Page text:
Can I Claim Personal Injury If I Was at Fault?
Personal injury lawsuits allow injured people to secure compensation for their losses caused by the negligence of other parties. The first step in securing a recovery from a personal injury is identifying the party or parties liable for causing the damages in the claim. Some plaintiffs may find they bear some measure of liability for their own damages, and it is essential to understand state negligence laws before pursuing a wrongful death claim.
Determining Liability for a Personal Injury
When an individual suffers a physical injury or illness or incurs economic losses due to the negligence of another party, the injured party likely has grounds for a personal injury lawsuit against the at-fault party. However, different negligence laws exist in the U.S. and these laws may change from state to state. Most states uphold comparative negligence laws that effectively allows the court to adjust a plaintiff’s claim value if the plaintiff bears partial responsibility for a personal injury, and a few states do not allow any recovery for partially liable plaintiffs.
The first step in determining liability is for the plaintiff to determine whether another party owed a duty of care and breached that duty, causing the plaintiff’s damages. For example, a driver has a duty of care to follow the traffic laws and drive safely. Speeding through a red light would be a clear violation of this duty of care. If doing so caused an accident, the speeding driver would be guilty of negligence and will likely absorb liability for the accident. To learn more about your legal options after a car accident in Arizona, speak with our Phoenix car accident attorneys.
Once a plaintiff determines liability, he or she must refer to his or her state’s laws concerning negligence and personal injuries. If the plaintiff bears any measure of fault, it will likely come up during the case and will influence the plaintiff’s recovery. States that follow comparative negligence laws use either pure or modified standards. In a state with a pure comparative negligence law like California, a plaintiff may secure compensation even if he or she was 99% at fault for a claimed event. The plaintiff loses a portion of the case award equal to his or her fault percentage, likely resulting in much less recovery than the plaintiff originally anticipated.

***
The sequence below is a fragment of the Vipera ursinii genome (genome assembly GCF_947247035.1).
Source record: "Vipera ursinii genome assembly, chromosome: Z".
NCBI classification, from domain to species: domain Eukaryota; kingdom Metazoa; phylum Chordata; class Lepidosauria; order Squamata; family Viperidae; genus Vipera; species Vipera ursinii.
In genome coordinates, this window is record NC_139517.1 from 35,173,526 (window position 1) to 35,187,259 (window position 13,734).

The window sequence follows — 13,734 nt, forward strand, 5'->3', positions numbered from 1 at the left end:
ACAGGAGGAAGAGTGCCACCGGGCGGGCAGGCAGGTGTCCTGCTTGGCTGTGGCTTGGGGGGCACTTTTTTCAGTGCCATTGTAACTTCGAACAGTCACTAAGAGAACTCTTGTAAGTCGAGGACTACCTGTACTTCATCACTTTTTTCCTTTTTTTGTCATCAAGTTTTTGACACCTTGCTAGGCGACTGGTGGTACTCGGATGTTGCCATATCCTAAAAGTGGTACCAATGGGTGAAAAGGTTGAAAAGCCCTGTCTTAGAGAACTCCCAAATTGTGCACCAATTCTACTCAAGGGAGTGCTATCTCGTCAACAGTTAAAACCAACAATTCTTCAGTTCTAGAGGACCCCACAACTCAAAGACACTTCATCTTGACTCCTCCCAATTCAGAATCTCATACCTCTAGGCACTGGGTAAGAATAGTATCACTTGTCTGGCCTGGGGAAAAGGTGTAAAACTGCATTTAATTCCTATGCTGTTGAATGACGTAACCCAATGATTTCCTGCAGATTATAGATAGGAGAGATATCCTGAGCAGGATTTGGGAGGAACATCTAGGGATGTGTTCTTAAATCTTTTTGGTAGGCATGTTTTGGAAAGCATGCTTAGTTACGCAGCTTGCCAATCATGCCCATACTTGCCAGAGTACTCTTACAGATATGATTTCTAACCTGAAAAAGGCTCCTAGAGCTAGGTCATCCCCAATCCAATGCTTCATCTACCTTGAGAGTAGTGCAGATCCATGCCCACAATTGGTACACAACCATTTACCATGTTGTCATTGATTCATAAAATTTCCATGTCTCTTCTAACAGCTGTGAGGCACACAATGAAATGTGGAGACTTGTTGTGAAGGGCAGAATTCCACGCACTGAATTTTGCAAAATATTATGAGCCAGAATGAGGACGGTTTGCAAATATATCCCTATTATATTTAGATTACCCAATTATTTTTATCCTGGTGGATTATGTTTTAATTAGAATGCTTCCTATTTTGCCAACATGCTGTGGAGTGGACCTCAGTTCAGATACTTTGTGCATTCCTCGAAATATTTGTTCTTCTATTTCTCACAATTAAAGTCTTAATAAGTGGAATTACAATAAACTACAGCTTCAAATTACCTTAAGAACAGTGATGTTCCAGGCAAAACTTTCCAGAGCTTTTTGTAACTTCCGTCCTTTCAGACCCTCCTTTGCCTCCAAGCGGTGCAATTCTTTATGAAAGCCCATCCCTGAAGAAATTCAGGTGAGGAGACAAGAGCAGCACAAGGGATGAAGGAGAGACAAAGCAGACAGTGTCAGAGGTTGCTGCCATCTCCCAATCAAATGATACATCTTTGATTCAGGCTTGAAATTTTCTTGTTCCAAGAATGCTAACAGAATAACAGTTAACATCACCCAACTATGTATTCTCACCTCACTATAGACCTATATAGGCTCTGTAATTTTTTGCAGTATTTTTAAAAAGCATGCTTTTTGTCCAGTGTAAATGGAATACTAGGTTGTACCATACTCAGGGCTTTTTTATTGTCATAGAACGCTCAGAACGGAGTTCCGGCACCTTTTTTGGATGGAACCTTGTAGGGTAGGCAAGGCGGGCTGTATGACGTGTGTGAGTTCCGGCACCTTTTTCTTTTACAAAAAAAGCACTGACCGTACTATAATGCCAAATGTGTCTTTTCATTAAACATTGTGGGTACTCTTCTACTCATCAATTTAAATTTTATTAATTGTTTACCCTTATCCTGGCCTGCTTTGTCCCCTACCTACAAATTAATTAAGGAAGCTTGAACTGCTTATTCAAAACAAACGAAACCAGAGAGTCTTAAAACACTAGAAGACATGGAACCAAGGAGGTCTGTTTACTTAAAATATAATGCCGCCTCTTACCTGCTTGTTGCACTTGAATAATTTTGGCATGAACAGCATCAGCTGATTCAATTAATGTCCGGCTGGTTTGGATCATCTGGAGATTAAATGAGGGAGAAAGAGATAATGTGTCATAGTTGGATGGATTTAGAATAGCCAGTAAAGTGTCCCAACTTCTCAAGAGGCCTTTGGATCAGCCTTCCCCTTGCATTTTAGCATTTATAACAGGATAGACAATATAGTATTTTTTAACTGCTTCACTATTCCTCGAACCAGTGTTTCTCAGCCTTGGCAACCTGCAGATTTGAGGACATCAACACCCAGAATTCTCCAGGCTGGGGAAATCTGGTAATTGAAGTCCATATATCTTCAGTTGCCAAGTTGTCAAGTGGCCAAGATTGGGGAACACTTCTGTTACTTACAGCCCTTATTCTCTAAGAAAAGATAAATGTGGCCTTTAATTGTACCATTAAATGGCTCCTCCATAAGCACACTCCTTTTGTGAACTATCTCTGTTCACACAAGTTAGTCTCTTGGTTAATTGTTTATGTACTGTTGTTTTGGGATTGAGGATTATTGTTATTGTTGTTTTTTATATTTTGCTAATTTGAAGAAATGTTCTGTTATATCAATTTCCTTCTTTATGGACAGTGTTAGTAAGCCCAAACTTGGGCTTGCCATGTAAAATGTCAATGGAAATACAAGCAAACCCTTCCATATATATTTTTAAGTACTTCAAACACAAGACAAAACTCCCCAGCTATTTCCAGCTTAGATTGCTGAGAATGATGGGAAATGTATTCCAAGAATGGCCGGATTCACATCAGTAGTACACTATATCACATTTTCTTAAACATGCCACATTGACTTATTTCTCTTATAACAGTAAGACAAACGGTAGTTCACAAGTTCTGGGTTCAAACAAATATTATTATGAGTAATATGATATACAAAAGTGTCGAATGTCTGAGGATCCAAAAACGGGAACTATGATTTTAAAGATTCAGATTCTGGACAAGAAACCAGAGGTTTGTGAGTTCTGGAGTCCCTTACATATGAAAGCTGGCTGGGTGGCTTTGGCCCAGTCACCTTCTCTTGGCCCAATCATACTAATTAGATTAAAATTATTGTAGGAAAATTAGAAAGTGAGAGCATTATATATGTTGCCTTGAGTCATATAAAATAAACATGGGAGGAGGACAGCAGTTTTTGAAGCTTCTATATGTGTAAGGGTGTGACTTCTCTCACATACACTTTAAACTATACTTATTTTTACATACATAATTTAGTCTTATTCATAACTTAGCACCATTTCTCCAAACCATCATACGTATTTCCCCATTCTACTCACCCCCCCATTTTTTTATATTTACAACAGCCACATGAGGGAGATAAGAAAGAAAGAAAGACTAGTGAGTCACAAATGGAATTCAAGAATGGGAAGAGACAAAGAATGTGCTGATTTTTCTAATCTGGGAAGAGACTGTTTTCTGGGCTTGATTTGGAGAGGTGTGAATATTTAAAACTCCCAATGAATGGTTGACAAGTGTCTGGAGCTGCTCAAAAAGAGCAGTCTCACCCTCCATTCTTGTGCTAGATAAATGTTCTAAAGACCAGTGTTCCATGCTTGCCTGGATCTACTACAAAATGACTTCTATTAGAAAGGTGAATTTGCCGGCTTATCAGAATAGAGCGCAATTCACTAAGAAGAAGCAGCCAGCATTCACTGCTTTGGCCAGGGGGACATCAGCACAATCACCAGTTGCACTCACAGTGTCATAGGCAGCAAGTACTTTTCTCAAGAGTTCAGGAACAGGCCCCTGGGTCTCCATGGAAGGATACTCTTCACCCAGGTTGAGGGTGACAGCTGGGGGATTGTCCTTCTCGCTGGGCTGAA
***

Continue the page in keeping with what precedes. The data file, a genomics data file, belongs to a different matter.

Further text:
Most states follow modified comparative negligence laws. These laws allow plaintiffs to recover partial compensation if they bear liability for their claimed damages, but only so long as a plaintiff’s fault does not exceed a defendant’s. For example, if a case investigation determines a plaintiff is 30% at fault for a $100,000 claim, the plaintiff loses 30% of the case value to reflect his or her comparative negligence. If the plaintiff’s fault is 50% or more, the plaintiff may not recover compensation.
Only a handful of states still use contributory negligence laws because most lawmakers agree these statutes present somewhat unfair limitations to plaintiffs who may have been very slightly negligent and very marginally contributed to their claimed damages. Under contributory negligence laws, any measure of negligence on the plaintiff’s part is an affirmative defense for the defendant. Even 1% fault bars the plaintiff from recovery. A potential personal injury claim plaintiff in a state with contributory negligence laws must be very careful about pursuing a lawsuit; if the plaintiff absorbs any fault, he or she will not recover any compensation and will likely still owe legal fees to his or her attorney.
Anyone considering a personal injury lawsuit must be very careful in a state with contributory or comparative negligence laws. While comparative negligence may only result in the plaintiff losing a small percentage of his or her case award, contributory negligence laws present a clear obstacle to many plaintiffs’ recoveries. Consult with a local personal injury lawyer to determine your best legal options and consider taking advantage of free consultation offers so you can glean a better understanding of how your state’s negligence laws could influence your claim.